This entry is written by Abus Locks Haiku contest winner Su Zi.
The child pedaled the bicycle through the small, quiet neighborhood, pleased with the clicking sound it made: tick, tick, tick, tick. From the little houses that lined the curving streets, no sound came, just the drifting smells of dinner rising into summer’s twilight. Wrapped around the post and handlebars was the chain and lock and it draped to one side slightly, the blue vinyl covering the chain, and the small padlock bumping just a bit. The child carried the chain and lock because the bicycle was precious; it would stand parked for awhile, and must be protected.
Eventually, the route would find the favorite shortcut—past a limestone wall and a historical marker, down a hill to where mystery lay in the ghost of an event now scraped bare, past the Cock Robin ice cream parlor that sold triple scoops of sherbet, and malteds, up a sidewalk next to fast traffic – to the destination: the library.
The library had been originally built of big squares of local lime rock, and it sat on a small rise back from the main street. The building has seen an awkward addition of steel panels and glass that comprised a meeting room and a reading room, the stacks of art books and Isaac Asimovs; the older building now housed the children’s books and a grandfather clock that would appear in dreams forever.
In front of the library was a sculpture of slots for bicycle parking, and the child dismounted, spun the dial of the padlock and then carefully wound the chain between wheel and a slot. The kickstand hovered above contact, but the child leaned the bicycle a bit in that direction—in case it was bumped, it would not fall into a tangle, a bend, a scrape of paint.
The child would be at a small table, looking at each book in the selected stack—too many to carry under the arm—and be surprised because there stood Father, a small assortment of books already curved against his wrist. There was always the flush of joy seeing Father. Father shifted his gaze. It would be dark soon: time to go home, they would ride back together, are you ready? The librarian called softly at the door, “Goodnight, Mr. Dianna”, but Father was a shy man, a gentle man, and did not reply.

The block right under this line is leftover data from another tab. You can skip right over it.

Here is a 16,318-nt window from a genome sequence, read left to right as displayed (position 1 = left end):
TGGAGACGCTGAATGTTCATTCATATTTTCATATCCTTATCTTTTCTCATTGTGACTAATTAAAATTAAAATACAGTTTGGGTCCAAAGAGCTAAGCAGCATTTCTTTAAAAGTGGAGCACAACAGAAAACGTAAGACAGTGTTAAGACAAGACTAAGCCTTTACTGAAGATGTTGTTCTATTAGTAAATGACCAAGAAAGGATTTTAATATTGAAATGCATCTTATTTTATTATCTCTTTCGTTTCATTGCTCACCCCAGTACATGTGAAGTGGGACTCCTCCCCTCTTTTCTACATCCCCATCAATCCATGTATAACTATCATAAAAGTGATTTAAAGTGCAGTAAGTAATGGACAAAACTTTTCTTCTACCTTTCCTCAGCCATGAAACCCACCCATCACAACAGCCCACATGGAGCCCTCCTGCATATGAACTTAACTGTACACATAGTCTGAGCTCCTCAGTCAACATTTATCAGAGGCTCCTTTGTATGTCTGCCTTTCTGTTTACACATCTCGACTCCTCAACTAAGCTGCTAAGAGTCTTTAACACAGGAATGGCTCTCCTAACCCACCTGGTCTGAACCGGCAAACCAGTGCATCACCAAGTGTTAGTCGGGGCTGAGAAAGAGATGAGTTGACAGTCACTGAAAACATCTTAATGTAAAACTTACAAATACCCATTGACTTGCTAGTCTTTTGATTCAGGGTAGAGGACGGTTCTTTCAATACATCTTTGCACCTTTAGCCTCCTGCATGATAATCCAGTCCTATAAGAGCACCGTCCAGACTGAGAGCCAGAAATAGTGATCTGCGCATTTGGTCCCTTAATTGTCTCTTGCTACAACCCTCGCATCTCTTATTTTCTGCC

There was a headlight on the child’s bicycle, powered by a generator that spun on the front wheel, creating a slight drag. The light would shine more brightly if the bicycle was pedaled faster, but the books under one arm made this difficult. The two bikes clicked along the small streets, the drag from the little generator making a small whine answered by crickets. Father and child did not speak, but the child was filled with warm joy to have this rare ride with Father.
The future would find the sudden death of Father. A decade later, the child sold the bicycle, keeping Father’s bicycle—the only physical memento to carry forward. For a time the child was a young person working as a housepainter, riding Father’s bicycle to work in a city far away from that stone library. Eventually, Father’s bicycle would hang with ripped tires, waiting for the hand of restoration. When that day would come, there would be no vinyl-sleeved chain and padlock, there would be the best of locks for this most precious of bicycles.